I like to keep track of interesting questions in the hopes that someday I might have an answer or would ask others in the hopes of furthering the dialogue on social media and school public relations.
One such question came from a marketing professional, Chris Stone during the #schoolprchat, (a Twitter chat that is currently on hiatus.)
This is a great question because it forced me to pause and take a critical look about how I was using my school district's Facebook page.
A school district's Facebook page is a prime location for sharing timely, relevant, and interesting content with the community of parents, students, staff and even some random people that have decided to 'Like' the page along the way.
The strategy behind the school district using Facebook could be summed up as fish where the fish are. With so many people on the social utility, it just makes sense for school districts engage their community there.
But Facebook as a school district's newsroom? I think in the traditional sense of the term 'newsroom' perhaps not since it doesn't really provide enough to meet journalists' expectations. From distribution and content expectations of journalists, Facebook doesn't really work.
Ah, but journalists aren't the only people school PR folks are trying to reach. Certainly traditional media should (and will continue to) be a fundamental component for school district communication pros. And we should do everything we can to sharpen our media relations skills and approach.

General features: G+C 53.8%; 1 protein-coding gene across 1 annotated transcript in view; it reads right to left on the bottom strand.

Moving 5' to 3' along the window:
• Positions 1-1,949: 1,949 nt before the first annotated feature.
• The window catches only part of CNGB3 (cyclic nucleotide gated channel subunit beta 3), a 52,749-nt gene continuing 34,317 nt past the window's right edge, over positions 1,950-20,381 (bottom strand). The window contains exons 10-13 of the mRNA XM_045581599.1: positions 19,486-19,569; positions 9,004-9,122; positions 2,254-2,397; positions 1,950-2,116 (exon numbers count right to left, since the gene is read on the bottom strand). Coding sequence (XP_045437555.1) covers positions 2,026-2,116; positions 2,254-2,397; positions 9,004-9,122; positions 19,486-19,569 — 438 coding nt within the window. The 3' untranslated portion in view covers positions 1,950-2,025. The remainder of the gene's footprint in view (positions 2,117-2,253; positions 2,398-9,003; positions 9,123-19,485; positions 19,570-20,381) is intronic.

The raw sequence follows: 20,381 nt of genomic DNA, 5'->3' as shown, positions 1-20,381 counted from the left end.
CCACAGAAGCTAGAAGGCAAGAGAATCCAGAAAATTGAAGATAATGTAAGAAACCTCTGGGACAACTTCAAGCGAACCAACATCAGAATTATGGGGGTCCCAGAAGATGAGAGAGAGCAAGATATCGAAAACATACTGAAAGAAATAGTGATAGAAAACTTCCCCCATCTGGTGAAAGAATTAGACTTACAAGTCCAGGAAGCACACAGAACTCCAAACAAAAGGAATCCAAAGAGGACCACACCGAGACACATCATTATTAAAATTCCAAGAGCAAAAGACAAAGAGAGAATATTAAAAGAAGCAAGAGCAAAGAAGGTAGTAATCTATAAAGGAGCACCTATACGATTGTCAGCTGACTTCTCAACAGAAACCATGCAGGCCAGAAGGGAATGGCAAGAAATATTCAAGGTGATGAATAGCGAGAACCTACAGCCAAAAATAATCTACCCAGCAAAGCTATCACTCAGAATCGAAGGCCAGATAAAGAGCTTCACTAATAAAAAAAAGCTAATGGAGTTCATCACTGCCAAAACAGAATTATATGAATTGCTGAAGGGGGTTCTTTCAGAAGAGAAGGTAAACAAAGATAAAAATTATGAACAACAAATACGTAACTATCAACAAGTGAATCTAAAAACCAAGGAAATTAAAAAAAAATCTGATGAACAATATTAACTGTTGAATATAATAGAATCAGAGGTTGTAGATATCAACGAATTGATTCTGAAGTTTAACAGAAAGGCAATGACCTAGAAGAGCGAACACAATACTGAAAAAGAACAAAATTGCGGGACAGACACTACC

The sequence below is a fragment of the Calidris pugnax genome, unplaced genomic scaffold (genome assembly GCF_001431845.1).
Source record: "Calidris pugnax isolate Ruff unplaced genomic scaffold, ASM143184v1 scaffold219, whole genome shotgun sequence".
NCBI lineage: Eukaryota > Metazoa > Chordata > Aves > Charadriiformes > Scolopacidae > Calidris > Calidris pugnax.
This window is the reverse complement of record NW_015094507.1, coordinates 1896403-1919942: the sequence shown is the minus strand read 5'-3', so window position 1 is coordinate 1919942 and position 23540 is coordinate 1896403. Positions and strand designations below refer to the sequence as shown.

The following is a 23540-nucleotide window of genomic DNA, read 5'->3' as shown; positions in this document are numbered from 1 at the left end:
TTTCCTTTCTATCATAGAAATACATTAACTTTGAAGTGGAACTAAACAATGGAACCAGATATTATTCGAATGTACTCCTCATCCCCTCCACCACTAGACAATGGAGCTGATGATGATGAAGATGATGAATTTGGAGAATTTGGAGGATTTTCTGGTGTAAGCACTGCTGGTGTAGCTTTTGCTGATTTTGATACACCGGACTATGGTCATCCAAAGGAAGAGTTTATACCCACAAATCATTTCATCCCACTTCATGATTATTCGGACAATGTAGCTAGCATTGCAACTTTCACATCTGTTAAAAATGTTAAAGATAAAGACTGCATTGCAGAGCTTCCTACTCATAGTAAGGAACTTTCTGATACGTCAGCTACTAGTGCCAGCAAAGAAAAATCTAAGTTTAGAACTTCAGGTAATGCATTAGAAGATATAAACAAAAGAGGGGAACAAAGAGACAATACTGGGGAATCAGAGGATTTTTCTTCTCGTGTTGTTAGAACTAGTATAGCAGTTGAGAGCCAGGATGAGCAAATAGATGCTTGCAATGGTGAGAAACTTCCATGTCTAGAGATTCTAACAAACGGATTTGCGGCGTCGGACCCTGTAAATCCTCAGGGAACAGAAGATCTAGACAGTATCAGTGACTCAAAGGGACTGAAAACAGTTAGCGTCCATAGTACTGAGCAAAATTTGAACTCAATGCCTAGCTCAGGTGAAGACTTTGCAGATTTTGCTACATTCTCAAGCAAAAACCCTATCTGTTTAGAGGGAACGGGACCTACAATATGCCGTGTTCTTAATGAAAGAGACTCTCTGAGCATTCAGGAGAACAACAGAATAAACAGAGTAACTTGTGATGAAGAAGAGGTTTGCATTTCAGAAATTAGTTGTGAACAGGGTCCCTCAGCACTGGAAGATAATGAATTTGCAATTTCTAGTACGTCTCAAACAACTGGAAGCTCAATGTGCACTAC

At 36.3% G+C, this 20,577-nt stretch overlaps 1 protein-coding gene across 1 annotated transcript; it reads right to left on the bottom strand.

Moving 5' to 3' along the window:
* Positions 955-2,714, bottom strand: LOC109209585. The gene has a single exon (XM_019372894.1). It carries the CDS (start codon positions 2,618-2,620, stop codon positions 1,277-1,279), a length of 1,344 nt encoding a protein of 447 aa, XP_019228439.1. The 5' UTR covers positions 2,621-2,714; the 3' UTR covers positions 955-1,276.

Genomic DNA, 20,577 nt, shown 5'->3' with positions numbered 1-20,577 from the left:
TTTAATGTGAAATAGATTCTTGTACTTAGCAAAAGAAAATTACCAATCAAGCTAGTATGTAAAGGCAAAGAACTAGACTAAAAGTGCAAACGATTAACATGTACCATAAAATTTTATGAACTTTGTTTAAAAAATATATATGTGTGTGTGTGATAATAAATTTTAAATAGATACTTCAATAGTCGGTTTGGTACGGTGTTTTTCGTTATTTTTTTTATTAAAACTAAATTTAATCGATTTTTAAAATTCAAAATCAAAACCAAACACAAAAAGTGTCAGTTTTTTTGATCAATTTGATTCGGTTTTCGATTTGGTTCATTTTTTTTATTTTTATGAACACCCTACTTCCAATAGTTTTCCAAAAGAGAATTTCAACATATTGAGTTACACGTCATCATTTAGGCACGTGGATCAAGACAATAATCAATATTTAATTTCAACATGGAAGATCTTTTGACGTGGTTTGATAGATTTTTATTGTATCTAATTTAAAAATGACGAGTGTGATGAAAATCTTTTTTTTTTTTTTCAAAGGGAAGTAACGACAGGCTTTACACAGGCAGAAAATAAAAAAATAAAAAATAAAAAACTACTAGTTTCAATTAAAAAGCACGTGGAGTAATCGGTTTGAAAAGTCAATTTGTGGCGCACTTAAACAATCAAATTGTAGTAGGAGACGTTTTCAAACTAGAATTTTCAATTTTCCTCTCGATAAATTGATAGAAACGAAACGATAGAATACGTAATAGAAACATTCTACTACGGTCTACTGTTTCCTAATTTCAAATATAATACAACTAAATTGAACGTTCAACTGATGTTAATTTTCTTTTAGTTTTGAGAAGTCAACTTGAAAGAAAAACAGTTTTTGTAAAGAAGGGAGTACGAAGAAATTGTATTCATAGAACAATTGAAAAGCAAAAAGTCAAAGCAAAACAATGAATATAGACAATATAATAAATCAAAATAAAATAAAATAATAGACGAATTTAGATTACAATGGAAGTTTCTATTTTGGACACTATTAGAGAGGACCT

But don't let that be the only focus.
School districts should already be leveraging Facebook for communication and community outreach. Set your district's Facebook rules of engagement, prepare and gather content from all over the district to share. Post, listen, engage and promote...and repeat.
I know some school districts don't allow you to comment on their Facebook page wall. I don't agree with this broadcast-only practice. The magic is in the feedback. When we post items to Facebook like updates, questions, links, photos, videos, student/staff recognitions, explanations, news, events, etc. it's done with the audience in mind. I use Facebook in my school district to share and engage with the community.
Oh and for the record, I recently tried to pitch a story to a local newspaper reporter only to be told, "yeah, I saw that on Facebook earlier."
Come to think of it, maybe it is the district's newsroom.